Welcome! You have found my (Carson Ward’s) personal site. I’ve worked as an marketing consultant at Distilled, marketing manager at Clearlink, and in several other marketing positions over the last few years. I own Perpetual Digital Media and am an owner at Ward Enterprises. I build and operate websites, and have no interest in traditional employment or consulting. I
am also used to be a regular reader and irregular contributor to online marketing and philosophy sites. In my free time I’m talking with friends, reading novels, traveling the world, and spending time with family.
I thought you build websites. What is this garbage?
If you’re trying to learn more about me, you’ll quickly realize there’s not a lot to find. The two sites I linked to above are designed a little better, but still pretty vague. They don’t even mention the websites we run and make money on. This isn’t an oversight, nor is it laziness. I’m a little more deliberate than that.
First, people who know me know that I’ve been successful. One thing I’ve learned about marketers, especially SEOs, is that they like to copy what’s working. I’d rather people not try to copy my success. I don’t crave new competitors.
Second, I’m a private person. I have no desire to be famous, and I am never going to put my life on display. Every school project I ever had where I was told to write my most embarrassing moment or favorite vacation was pure fabrication, because I felt they had no right to know. I can’t full explain why, but I want to trust people before sharing much about myself.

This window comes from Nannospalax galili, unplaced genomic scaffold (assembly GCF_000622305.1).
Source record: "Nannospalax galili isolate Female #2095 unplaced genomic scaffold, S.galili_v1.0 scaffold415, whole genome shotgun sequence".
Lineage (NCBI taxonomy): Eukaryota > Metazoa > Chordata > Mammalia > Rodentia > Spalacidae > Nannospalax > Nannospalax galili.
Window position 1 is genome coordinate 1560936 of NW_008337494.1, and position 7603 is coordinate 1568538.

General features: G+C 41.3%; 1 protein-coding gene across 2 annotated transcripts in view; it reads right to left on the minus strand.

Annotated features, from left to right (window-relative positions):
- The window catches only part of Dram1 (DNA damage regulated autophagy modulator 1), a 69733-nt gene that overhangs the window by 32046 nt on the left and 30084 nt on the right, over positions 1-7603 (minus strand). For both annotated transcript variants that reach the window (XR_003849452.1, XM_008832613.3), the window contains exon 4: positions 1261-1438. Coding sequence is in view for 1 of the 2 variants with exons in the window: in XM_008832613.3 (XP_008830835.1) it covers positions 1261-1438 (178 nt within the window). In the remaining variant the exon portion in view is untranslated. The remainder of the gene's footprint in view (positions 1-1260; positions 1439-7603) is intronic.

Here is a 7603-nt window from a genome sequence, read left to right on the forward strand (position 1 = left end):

Finally, I see less value in social media and blogging than most marketers do. When I was new to marketing I read all the big marketing sites, and was told repeatedly I had to “market myself.” I tried writing (as in some of the very old posts below), tweeting, and doing all the things I was supposed to. At some point I came across one of my favorite authors on Twitter. He tweeted maybe once a month, and had more followers than every marketing expert and social media guru. He hadn’t marketed himself. He’d simply done something of value. In about 2015 I realized that the people I was taking advice from meant well, but they were teaching me how to become them. And they were all influencers. I have no desire to be an influencer. I like that no one bothers me at conferences, and no one recognizes me on the street. I’m an introvert, and a terrible public speaker. If running a one-person media organization doesn’t burn you out, I’m in awe. I chose a different path that didn’t require so much out of me, and capitalizes on my strengths. I love building things, and today I excel at creating in-depth, data-heavy, useful websites.
I’ve taken down my personal blog, but I’m leaving up the links to old posts and other profiles. They lack any personal info, but I think it’s a fun little monument to my personal folly of listening to influencers rather than building something of value. I’m not saying taking advice from the biggest names in your field is a mistake, because some people love being influencers, but I do think it’s worth considering whether you want what they have.
The 4-Step Plan to Construct Your Own Keyword-to-URL Map – Moz
Beyond Responsive: Design and Development Trends for Adaptable Marketers – Moz
Is Your Content Credible Enough to Share? – Moz
How Google’s Algorithm Silences Minority Opinions – HighSpeedInternet.com
No, Netflix and Hulu are Not Killing Cable – CableTV.com
70% of Americans in Comcast Area After Time Warner Deal – CableTV.com
Time is Money? Not if You Want to Be Happy – CarsonWard.com
7 Reasons to Remove “Link Building” from Our Vocabulary – Moz